I've just got back from Easter School. Remarkably, this is my second of three and it seems that my Ordination date edges ever closer, despite being over a year away. There were a number of elements that make Easter School a very special place to be; Theology, Spirituality and Sociality (is there such a word?). It is clear that the STETS staff spend a lot of time and thought in preparing each and every school and therefore I feel a duty to make the most of it from a learning perspective.
I stand in awe of academics and always have. My tough time at school and departure at 16 for the working life did nothing to aid my academic ability. I'm not a 'high performer' from an academic standpoint and at the moment, whilst juggling work and study, am happy for marks anywhere above the 50% mark. I would love to be able to aim higher, but there has to be a time, work, life, family balance - and I do remind myself that study doesn't come easily or naturally to me. However, I often find the subject matter fascinating and I've learnt so much in my time on STETS. I am also proving to myself that I'm no thicky!
There are, however, still lectures where I sit back and listen and the content appears to come toward me and pass over like a vapour; what on earth did that mean, or was about? Then there are the questions asked of the lecturer at the end from students - where did they get questions like those, clearly grasping the contents of the lecture, they can dissect the pieces and then ask a suitably academic question. I feel very humble and at times unworthy in those situations.
Spiritually, Easter School is a bit of a funny place to be. On site, being held at a school, there is not a separate chapel - it's in the main hall where one end is a stage and the other, in a recess, an altar and chapel area. The seats are hard and uncomfortable and the floor's certainly one that you wouldn't want to kneel on. We grab worship within the programme in 15/20 minute moments, put together lovingly by the second-year group. Each says something about the small group that put it together. This is then followed by a bible study.....I'm not sure how I felt spiritually after the week, although the final act of worship, presided over by the wonderful Philip Seddon was a moment of emotional high but also sadness as we all then went our separate ways.
Finally, the social side of Easter School for me was an immense high. The weekends at Sarum are great in themselves for the social element but somewhat limited. This Easter School, though, we have had 18 months getting to know each other already and so the friendships developed further. I think we are getting to the stage now where we are developing circles of friends who we see as being there in our future ministries - certainly it is that way for me. I'm not deliberately missing people out, but STETS is a wonderfully diverse group of individuals and as a result I won't get on with everyone and there will be those who don't get on with me; that has to be an accepted part of my three years study. However, there are those who I have come to know and I feel now know me well. It's not a great number, but those are the people I will turn to to share my inner most thoughts and feelings both now and in the future; and I am sure I will need it. The week was a wonderful experience socially. Yes, I drank too much and yes, I was in bed far too late (every night), but throughout the week I laughed more than I have done in the past 18months and was able to fully relax and be myself and found new friendships being shaped.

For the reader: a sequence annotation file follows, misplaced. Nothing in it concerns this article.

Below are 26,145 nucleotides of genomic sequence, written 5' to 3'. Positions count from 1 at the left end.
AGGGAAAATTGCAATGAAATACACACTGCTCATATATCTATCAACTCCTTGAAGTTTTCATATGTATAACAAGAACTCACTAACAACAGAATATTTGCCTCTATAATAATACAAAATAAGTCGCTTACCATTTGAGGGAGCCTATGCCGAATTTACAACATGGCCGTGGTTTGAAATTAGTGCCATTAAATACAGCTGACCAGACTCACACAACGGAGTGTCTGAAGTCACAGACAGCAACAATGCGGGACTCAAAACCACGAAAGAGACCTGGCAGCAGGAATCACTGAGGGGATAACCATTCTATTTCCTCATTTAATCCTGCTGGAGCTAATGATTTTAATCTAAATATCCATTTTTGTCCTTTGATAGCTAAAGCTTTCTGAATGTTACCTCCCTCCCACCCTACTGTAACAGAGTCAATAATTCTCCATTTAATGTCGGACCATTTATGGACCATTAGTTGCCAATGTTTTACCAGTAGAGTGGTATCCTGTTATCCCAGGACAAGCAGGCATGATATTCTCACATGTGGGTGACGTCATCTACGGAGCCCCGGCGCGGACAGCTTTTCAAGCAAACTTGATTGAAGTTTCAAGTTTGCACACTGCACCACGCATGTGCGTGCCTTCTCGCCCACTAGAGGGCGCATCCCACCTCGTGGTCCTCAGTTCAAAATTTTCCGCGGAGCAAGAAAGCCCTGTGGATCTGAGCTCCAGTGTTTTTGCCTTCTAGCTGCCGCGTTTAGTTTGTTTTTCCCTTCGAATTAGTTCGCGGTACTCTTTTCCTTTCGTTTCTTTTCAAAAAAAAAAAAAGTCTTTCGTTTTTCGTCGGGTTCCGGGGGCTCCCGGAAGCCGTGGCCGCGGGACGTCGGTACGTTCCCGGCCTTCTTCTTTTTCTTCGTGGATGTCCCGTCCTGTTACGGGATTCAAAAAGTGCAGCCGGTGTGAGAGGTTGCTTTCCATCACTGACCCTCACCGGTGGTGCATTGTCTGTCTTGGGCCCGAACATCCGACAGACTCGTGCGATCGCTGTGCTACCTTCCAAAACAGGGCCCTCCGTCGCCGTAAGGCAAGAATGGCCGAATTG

The difficulty coming home from the week is bonding once again with the family. They’ve not experienced the week and all its ups and downs. Nikki, my wife, has been away with the children to my parents but has not had the same experience as me. How do I convey the week to the family without boring them to tears? I think that is a process that doesn't actually take place in the immediacy of returning but over the course of the next few weeks.......
But of course, I haven't returned to normality, I have my placement to think about and viewing first hand the work of the church in community. More to follow.